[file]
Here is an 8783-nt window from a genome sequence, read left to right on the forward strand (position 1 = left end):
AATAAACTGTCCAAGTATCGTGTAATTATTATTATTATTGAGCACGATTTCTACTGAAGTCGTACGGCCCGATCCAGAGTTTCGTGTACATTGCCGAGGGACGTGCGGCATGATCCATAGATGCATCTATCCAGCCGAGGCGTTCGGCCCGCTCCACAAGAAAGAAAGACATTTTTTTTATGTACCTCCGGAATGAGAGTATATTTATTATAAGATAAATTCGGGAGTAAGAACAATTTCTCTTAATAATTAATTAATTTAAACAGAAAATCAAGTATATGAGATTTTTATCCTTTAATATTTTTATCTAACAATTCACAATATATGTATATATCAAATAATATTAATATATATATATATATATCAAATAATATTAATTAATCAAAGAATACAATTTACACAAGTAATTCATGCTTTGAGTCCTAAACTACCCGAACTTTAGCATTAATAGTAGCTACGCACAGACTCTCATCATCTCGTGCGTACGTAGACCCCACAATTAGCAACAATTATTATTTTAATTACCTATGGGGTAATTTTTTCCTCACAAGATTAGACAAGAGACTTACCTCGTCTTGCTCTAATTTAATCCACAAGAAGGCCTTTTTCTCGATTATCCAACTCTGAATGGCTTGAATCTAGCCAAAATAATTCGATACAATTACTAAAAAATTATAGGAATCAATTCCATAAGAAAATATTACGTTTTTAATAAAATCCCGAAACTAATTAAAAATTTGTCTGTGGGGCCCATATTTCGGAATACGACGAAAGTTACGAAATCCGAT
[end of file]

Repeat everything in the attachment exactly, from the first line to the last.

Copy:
Here is an 8783-nt window from a genome sequence, read left to right on the forward strand (position 1 = left end):
AATAAACTGTCCAAGTATCGTGTAATTATTATTATTATTGAGCACGATTTCTACTGAAGTCGTACGGCCCGATCCAGAGTTTCGTGTACATTGCCGAGGGACGTGCGGCATGATCCATAGATGCATCTATCCAGCCGAGGCGTTCGGCCCGCTCCACAAGAAAGAAAGACATTTTTTTTATGTACCTCCGGAATGAGAGTATATTTATTATAAGATAAATTCGGGAGTAAGAACAATTTCTCTTAATAATTAATTAATTTAAACAGAAAATCAAGTATATGAGATTTTTATCCTTTAATATTTTTATCTAACAATTCACAATATATGTATATATCAAATAATATTAATATATATATATATATATCAAATAATATTAATTAATCAAAGAATACAATTTACACAAGTAATTCATGCTTTGAGTCCTAAACTACCCGAACTTTAGCATTAATAGTAGCTACGCACAGACTCTCATCATCTCGTGCGTACGTAGACCCCACAATTAGCAACAATTATTATTTTAATTACCTATGGGGTAATTTTTTCCTCACAAGATTAGACAAGAGACTTACCTCGTCTTGCTCTAATTTAATCCACAAGAAGGCCTTTTTCTCGATTATCCAACTCTGAATGGCTTGAATCTAGCCAAAATAATTCGATACAATTACTAAAAAATTATAGGAATCAATTCCATAAGAAAATATTACGTTTTTAATAAAATCCCGAAACTAATTAAAAATTTGTCTGTGGGGCCCATATTTCGGAATACGACGAAAGTTACGAAATCCGAT